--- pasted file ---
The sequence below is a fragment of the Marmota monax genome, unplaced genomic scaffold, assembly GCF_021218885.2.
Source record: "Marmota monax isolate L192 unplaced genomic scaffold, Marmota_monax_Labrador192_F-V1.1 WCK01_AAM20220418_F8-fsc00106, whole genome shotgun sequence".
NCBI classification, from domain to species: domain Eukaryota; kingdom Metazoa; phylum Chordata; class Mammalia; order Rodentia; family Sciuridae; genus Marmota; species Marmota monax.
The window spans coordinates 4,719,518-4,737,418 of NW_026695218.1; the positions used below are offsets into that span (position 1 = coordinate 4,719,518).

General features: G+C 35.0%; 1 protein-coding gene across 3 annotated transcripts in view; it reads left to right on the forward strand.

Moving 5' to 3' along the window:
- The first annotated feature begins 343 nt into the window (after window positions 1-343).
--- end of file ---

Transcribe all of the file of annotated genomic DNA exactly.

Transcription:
The sequence below is a fragment of the Marmota monax genome, unplaced genomic scaffold, assembly GCF_021218885.2.
Source record: "Marmota monax isolate L192 unplaced genomic scaffold, Marmota_monax_Labrador192_F-V1.1 WCK01_AAM20220418_F8-fsc00106, whole genome shotgun sequence".
NCBI classification, from domain to species: domain Eukaryota; kingdom Metazoa; phylum Chordata; class Mammalia; order Rodentia; family Sciuridae; genus Marmota; species Marmota monax.
The window spans coordinates 4,719,518-4,737,418 of NW_026695218.1; the positions used below are offsets into that span (position 1 = coordinate 4,719,518).

General features: G+C 35.0%; 1 protein-coding gene across 3 annotated transcripts in view; it reads left to right on the forward strand.

Moving 5' to 3' along the window:
- The first annotated feature begins 343 nt into the window (after window positions 1-343).